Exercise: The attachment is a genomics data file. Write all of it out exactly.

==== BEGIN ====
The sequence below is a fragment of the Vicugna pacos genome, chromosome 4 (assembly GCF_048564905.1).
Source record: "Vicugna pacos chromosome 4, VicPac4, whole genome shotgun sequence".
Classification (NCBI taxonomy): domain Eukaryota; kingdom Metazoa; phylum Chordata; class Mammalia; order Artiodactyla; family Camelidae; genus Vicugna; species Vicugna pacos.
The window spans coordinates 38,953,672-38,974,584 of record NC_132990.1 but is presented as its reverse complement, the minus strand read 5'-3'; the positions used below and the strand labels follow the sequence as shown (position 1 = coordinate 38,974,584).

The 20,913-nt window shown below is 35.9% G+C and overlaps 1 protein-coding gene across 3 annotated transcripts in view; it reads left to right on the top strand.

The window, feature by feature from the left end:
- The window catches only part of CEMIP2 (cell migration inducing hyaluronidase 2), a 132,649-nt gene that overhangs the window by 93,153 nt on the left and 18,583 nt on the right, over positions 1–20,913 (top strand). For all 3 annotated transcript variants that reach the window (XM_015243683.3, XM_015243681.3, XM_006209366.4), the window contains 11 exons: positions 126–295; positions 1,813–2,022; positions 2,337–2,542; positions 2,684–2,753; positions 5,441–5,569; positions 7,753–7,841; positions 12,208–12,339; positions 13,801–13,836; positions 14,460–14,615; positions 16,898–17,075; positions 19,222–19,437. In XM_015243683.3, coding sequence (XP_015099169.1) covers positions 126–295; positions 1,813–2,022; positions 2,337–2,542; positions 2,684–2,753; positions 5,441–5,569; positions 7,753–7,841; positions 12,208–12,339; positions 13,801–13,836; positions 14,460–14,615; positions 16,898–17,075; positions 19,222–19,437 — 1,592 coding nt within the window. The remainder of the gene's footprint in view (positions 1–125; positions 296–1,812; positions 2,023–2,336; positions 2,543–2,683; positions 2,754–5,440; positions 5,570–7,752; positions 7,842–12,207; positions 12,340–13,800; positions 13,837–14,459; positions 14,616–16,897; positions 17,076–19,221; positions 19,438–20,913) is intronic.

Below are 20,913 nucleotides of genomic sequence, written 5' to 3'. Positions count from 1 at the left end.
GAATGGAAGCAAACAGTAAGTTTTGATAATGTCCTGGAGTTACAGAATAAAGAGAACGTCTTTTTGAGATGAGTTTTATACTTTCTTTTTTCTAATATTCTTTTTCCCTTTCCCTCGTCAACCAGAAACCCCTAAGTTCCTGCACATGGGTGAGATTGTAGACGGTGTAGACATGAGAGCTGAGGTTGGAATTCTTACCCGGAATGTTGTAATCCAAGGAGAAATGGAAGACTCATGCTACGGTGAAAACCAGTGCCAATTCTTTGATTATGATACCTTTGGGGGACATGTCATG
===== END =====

The sequence below is a fragment of the Vicugna pacos genome, chromosome 4 (assembly GCF_048564905.1).
Source record: "Vicugna pacos chromosome 4, VicPac4, whole genome shotgun sequence".
Classification (NCBI taxonomy): domain Eukaryota; kingdom Metazoa; phylum Chordata; class Mammalia; order Artiodactyla; family Camelidae; genus Vicugna; species Vicugna pacos.
The window spans coordinates 38,953,672-38,974,584 of record NC_132990.1 but is presented as its reverse complement, the minus strand read 5'-3'; the positions used below and the strand labels follow the sequence as shown (position 1 = coordinate 38,974,584).

The 20,913-nt window shown below is 35.9% G+C and overlaps 1 protein-coding gene across 3 annotated transcripts in view; it reads left to right on the top strand.

The window, feature by feature from the left end:
- The window catches only part of CEMIP2 (cell migration inducing hyaluronidase 2), a 132,649-nt gene that overhangs the window by 93,153 nt on the left and 18,583 nt on the right, over positions 1–20,913 (top strand). For all 3 annotated transcript variants that reach the window (XM_015243683.3, XM_015243681.3, XM_006209366.4), the window contains 11 exons: positions 126–295; positions 1,813–2,022; positions 2,337–2,542; positions 2,684–2,753; positions 5,441–5,569; positions 7,753–7,841; positions 12,208–12,339; positions 13,801–13,836; positions 14,460–14,615; positions 16,898–17,075; positions 19,222–19,437. In XM_015243683.3, coding sequence (XP_015099169.1) covers positions 126–295; positions 1,813–2,022; positions 2,337–2,542; positions 2,684–2,753; positions 5,441–5,569; positions 7,753–7,841; positions 12,208–12,339; positions 13,801–13,836; positions 14,460–14,615; positions 16,898–17,075; positions 19,222–19,437 — 1,592 coding nt within the window. The remainder of the gene's footprint in view (positions 1–125; positions 296–1,812; positions 2,023–2,336; positions 2,543–2,683; positions 2,754–5,440; positions 5,570–7,752; positions 7,842–12,207; positions 12,340–13,800; positions 13,837–14,459; positions 14,616–16,897; positions 17,076–19,221; positions 19,438–20,913) is intronic.

Below are 20,913 nucleotides of genomic sequence, written 5' to 3'. Positions count from 1 at the left end.
GAATGGAAGCAAACAGTAAGTTTTGATAATGTCCTGGAGTTACAGAATAAAGAGAACGTCTTTTTGAGATGAGTTTTATACTTTCTTTTTTCTAATATTCTTTTTCCCTTTCCCTCGTCAACCAGAAACCCCTAAGTTCCTGCACATGGGTGAGATTGTAGACGGTGTAGACATGAGAGCTGAGGTTGGAATTCTTACCCGGAATGTTGTAATCCAAGGAGAAATGGAAGACTCATGCTACGGTGAAAACCAGTGCCAATTCTTTGATTATGATACCTTTGGGGGACATGTCATG